study raise new questions H u m a n i t i e s

study raise new questions H u m a n i t i e s

I’m working on a psychology question and need guidance to help me learn.

The discussion section is where you get to talk about what you found in your experiment, and what it means. The introduction and the discussion section are like bookends, and they should complement each other nicely. If you have written a good introduction, the discussion section is a breeze. At the end of the intro, you should have laid out your hypothesis and prediction for the experiment. The prediction is often of the form

If the hypothesis is correct, then x should happen in my experiment

This makes the discussion easy. Did x happen? If so, great. You have supported your hypothesis (note that you haven’t proven your hypothesis – there could be another hypothesis that would lead to the same result). Did x not happen? Even better! You have proven your hypothesis to be flawed (unless you have a power problem – more on that later).

Start your discussion by summarizing your findings IN ENGLISH. No statistical talk here. Do not talk about findings that you didn’t report in your Method section. Then interpret your findings. Are they consistent with your hypothesis or not? Do they support or refute your hypothesis? If you have multiple findings, you may want to devote a paragraph to the discussion of each. This statement of results and implications is the bare bones of a discussion.

A good discussion will then go on to give some context to the results. Are they consistent with other research in the field? Is there a discrepancy in the literature that your study helps to clarify? Or do you add to a growing body of evidence for something?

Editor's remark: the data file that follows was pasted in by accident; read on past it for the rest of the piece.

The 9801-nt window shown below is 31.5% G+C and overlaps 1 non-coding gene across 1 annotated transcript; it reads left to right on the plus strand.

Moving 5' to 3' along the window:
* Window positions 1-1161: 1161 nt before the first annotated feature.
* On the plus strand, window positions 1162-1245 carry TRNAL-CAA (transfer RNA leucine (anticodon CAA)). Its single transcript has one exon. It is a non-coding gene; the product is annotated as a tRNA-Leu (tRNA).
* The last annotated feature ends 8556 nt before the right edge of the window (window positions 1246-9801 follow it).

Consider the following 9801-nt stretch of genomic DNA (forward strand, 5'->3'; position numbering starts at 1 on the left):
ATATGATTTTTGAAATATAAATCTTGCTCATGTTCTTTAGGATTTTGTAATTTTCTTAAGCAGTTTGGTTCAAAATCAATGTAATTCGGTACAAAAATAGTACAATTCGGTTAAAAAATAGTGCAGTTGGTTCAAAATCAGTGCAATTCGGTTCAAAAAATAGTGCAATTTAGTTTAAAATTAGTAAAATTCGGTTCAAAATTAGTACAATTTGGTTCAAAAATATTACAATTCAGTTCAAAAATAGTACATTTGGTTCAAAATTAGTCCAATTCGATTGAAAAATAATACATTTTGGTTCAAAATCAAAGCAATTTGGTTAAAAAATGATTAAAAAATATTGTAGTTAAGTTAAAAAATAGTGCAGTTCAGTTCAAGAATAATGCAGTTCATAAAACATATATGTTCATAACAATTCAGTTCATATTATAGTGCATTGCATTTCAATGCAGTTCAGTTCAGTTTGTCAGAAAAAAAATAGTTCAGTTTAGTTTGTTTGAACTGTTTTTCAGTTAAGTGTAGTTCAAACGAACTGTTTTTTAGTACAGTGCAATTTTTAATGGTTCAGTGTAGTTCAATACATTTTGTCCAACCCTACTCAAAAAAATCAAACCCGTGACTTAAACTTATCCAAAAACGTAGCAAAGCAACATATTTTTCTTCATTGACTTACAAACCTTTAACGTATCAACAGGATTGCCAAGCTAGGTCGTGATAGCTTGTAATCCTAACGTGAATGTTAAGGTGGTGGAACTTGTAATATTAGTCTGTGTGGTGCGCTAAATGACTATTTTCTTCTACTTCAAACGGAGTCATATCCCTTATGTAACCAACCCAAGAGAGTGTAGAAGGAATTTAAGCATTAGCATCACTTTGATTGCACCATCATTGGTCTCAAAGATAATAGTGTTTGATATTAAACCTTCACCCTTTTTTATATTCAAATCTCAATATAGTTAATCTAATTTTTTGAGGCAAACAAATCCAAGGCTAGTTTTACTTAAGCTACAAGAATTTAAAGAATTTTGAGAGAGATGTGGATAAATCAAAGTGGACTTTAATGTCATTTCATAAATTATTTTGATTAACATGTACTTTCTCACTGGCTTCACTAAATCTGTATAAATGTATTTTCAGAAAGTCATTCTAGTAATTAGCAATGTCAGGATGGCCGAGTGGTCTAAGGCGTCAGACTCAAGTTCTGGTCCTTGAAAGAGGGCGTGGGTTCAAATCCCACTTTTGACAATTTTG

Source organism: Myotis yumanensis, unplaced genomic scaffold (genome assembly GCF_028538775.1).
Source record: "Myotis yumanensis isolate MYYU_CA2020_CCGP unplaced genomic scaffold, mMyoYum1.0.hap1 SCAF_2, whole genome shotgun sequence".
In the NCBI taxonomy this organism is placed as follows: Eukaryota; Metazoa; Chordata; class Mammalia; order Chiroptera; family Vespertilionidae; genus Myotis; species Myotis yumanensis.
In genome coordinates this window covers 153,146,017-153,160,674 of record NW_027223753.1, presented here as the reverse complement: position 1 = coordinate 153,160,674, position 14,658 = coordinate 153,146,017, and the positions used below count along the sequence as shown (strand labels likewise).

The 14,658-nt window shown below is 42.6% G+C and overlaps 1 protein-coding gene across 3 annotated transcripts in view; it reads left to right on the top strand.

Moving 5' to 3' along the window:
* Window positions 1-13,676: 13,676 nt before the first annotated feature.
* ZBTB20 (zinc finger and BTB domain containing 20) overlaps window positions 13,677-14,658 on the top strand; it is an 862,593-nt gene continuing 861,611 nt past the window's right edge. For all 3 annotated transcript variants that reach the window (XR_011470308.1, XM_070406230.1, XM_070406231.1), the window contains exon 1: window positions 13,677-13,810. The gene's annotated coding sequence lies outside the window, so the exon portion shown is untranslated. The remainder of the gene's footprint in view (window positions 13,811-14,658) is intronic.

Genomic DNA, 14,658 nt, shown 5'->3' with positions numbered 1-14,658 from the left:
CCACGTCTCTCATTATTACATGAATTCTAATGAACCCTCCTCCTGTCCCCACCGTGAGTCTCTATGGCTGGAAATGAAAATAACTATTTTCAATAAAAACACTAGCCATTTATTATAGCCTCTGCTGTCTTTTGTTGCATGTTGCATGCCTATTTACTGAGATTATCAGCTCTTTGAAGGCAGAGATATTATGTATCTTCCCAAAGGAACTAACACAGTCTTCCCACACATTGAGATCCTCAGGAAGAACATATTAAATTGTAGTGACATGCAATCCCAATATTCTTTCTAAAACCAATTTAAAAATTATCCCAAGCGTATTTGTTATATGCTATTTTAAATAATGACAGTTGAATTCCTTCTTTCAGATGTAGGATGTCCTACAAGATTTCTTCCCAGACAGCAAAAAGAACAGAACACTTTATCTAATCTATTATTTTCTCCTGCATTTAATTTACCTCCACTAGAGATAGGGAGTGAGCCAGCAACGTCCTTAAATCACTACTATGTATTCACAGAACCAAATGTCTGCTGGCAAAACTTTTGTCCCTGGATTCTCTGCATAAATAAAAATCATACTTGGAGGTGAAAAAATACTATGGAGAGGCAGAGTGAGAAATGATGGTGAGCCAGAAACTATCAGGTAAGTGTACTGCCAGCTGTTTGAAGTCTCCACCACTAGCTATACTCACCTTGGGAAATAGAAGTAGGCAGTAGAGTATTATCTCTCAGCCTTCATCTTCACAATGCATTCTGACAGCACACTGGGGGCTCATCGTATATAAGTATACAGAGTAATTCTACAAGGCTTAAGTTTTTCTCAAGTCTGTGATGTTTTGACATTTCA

If you have some concerns about your interpretation, now is the time to voice them. If you got null effects, do you think it could be because you don’t have enough power (enough subjects or enough trials). Note that power can only be a possible explanation if your results are at least going in the right direction. If you used similar numbers of subjects to others who have found effects, than power is not likely the problem. If you have correlational data, you would want to caution your reader that you are unable to make causal interpretations.

Finally, does your study raise new questions? If your findings were unexpected, can you think of a hypothesis to explain them? Is there any support in the literature for this new hypothesis? Could you propose a way to test your new hypothesis that could be used in future research?

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